Starving after the fight, Wilder had come down for some sausage and pepperoni pizza — his favorite — and a vanilla milkshake. Once they made it, however, Wilder was swarmed.
“He was giving them their full attention,” Flores says. “He’s a man of the people.”
After the late-night crowd dispersed, Wilder made his way to the corner, mostly out of view. But of course, some fans continued to come up to him, asking, “Can we get a ‘Bomb squad’?”
“He screams that to his fans and to the public all through fight week, all through training camp and all through interviews,” says Malik Scott, Wilder’s sparring partner and longtime friend.
But now the champ was exhausted. “He just gave Ortiz his last energy,” Scott says. “But Deontay said to them, ‘What you say?’ And by the time they were asking him to say it again, he just screamed, ‘Bomb squad!‘”
Deontay Wilder, freelance beer-label fixer
It was May 19, 2007, and the sun was shining as longtime trainer Jay Deas and Wilder drove to Memphis, Tennessee. They were headed to see a fight between Jermain Taylor and Cory Spinks and pulled off I-22 to stretch their legs and grab a snack. They’d been in the car for almost four hours. Wilder was two months away from earning his Olympic bronze medal in Beijing. To make ends meet, he had been working as a beer distributor.
“It was probably a BP,” Deas says now.
Deas climbed out of his red Honda Accord, crossed the asphalt parking lot, and pulled open the door to the convenience store. He found Wilder, who had gone in before him, in the back of the store, staring at the cooler with his shoulders tensed in frustration. “I was like, ‘What’s wrong, D?'” Deas says. “And he said, ‘This ain’t right. This ain’t right.'”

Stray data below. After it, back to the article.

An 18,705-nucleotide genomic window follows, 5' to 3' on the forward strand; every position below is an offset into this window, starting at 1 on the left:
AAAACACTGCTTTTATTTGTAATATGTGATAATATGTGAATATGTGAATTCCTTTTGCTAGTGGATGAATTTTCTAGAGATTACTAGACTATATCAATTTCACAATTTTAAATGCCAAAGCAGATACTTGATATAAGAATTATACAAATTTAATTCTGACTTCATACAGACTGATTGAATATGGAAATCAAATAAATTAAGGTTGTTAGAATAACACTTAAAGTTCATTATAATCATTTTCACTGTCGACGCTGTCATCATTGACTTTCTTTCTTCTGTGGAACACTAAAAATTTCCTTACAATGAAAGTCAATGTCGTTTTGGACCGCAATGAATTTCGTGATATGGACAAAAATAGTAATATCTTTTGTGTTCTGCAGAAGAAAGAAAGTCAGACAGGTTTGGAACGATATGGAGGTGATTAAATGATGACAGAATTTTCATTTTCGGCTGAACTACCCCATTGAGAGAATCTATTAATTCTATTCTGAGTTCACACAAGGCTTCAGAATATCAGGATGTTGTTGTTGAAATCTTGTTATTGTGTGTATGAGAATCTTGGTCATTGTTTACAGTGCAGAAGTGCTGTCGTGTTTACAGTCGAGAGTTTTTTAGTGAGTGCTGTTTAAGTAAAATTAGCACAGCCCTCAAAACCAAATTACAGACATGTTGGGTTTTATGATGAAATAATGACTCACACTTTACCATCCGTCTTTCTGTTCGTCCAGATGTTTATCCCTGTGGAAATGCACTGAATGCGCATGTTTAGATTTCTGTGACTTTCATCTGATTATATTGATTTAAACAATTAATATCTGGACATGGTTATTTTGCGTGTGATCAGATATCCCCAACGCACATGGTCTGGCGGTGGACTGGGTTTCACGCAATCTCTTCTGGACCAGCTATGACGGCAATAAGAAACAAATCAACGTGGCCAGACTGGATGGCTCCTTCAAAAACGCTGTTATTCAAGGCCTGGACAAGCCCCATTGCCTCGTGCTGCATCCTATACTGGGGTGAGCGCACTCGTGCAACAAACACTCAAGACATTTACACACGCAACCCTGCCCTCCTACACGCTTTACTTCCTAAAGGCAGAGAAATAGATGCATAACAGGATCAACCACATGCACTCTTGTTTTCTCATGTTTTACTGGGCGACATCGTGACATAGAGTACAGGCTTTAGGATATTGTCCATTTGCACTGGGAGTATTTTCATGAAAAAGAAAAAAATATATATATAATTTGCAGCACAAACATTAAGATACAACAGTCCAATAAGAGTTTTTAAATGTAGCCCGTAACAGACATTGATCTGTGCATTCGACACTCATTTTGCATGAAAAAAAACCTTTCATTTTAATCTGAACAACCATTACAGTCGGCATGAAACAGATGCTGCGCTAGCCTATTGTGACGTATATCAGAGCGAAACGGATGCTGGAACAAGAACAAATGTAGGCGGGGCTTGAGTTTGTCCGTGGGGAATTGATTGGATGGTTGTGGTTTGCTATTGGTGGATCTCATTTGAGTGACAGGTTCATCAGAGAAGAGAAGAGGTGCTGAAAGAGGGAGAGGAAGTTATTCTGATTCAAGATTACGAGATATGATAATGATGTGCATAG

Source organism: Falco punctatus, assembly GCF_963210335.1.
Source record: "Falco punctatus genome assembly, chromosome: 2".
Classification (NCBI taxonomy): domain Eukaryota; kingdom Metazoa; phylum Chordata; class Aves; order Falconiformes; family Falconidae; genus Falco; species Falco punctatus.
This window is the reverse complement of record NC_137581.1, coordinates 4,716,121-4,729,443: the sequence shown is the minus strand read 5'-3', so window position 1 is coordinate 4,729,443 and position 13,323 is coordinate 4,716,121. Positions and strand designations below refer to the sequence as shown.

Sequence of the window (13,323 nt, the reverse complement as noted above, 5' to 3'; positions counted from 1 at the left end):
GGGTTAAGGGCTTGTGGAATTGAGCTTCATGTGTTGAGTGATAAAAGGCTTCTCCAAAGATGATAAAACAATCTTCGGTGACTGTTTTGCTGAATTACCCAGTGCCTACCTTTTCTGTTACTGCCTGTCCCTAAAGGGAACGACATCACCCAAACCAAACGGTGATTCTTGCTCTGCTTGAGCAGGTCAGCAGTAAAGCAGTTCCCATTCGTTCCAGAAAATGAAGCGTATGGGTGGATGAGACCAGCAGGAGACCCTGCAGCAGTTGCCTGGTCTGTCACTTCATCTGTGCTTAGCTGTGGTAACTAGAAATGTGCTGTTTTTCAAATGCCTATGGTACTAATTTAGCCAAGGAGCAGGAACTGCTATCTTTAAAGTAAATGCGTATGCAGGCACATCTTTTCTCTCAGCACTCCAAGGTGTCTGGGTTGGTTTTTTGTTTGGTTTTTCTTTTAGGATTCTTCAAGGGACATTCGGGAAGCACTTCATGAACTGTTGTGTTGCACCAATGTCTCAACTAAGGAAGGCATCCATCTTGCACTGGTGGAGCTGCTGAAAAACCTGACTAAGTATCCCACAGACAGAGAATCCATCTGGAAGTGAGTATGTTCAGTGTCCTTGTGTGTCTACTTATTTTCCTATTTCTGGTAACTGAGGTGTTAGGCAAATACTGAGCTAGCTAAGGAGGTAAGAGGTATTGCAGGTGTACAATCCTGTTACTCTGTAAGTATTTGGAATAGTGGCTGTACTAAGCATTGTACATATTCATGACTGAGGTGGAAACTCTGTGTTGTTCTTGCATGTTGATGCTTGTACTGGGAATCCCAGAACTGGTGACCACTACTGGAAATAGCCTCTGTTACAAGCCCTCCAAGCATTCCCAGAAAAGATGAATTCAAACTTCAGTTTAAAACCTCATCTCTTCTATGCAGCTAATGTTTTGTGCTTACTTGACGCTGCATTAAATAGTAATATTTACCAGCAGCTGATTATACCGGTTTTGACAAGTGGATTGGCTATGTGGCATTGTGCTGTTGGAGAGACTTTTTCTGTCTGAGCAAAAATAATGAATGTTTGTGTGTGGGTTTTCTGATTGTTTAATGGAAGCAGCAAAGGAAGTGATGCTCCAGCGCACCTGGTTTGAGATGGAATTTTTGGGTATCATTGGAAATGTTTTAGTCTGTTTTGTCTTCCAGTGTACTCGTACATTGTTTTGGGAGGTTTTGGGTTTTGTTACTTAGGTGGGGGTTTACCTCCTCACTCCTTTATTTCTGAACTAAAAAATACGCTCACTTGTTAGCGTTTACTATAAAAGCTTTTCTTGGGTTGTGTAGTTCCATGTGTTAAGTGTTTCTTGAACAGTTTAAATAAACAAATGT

Deas was confused. Wilder gestured toward the beer in the coolers. “All the labels are supposed to face the customer,” Deas says, “and I guess the people had not done it correctly.”
And so it was that Wilder opened the door to the cooler, reached his hand inside and rotated each of the beers until all the labels faced the right direction. He was not employed by the store. It was not in the least bit his job. The manager was in no way paying attention to his hard work.
“There’s no reason to do it except it just wasn’t right,” Deas says, “and he wanted to make it right.”
Going the extra … tile
Three weeks after Wilder won his bronze medal in Beijing, Jay Dees walked into his gym and expected to see Wilder in the ring. He’d seen his car out front, so he figured he’d see him somewhere — if not in the ring then maybe training on a heavy bag or speed bag. But … the gym was empty.
Deas called out Wilder’s name as he walked around. “I heard him say, ‘In here,'” Deas says now.
The voice came from the bathroom, of all places. Deas walked over to the open door to find Wilder crouched on the ground in jeans and a dark long-sleeved T-shirt. He was scraping up tile. He had a stack of green-patterned tile next to him that he was laying down.
“I was like, ‘What are you doing?'” Deas says. “He said, ‘I’m … retiling the floor.’ And I said, ‘For what? You just won the Olympic medal.’
He said, ‘It needed it. It needed it.'”
When the fighter was not a fighter